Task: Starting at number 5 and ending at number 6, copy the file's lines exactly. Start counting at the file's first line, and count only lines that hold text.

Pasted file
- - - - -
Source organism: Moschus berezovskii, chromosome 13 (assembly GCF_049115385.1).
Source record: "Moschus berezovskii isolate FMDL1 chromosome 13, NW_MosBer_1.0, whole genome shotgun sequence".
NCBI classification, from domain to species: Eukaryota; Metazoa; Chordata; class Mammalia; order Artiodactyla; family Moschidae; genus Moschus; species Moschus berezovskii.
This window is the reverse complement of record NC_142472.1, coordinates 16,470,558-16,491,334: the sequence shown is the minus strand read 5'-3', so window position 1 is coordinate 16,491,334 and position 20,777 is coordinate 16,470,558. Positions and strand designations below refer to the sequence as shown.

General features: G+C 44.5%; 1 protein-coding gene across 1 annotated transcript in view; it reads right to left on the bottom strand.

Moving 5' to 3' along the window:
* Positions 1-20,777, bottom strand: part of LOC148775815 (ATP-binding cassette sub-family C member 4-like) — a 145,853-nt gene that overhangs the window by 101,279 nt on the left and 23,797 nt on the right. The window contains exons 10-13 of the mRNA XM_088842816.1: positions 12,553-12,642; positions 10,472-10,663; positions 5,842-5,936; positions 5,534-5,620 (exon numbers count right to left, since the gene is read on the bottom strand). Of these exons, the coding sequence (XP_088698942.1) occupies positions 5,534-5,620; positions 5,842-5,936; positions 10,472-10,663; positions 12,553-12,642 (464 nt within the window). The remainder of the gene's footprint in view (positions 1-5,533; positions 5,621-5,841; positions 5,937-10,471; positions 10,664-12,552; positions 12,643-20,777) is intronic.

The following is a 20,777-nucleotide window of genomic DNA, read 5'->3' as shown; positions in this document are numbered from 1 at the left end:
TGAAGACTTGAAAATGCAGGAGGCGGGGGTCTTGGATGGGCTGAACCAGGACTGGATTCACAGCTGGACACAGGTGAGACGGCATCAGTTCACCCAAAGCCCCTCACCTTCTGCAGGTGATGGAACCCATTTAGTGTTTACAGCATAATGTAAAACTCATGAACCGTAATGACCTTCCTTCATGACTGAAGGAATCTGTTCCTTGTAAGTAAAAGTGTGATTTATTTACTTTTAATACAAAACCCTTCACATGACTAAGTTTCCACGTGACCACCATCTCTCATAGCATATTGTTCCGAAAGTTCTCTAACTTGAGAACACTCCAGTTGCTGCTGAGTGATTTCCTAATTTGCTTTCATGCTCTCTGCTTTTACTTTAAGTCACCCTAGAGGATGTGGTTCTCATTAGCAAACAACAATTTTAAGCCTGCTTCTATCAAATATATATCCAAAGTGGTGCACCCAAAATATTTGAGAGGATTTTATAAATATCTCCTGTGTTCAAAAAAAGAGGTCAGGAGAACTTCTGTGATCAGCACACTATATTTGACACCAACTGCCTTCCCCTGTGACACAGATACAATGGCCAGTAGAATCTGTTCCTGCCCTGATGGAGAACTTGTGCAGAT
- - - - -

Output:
General features: G+C 44.5%; 1 protein-coding gene across 1 annotated transcript in view; it reads right to left on the bottom strand.

Moving 5' to 3' along the window: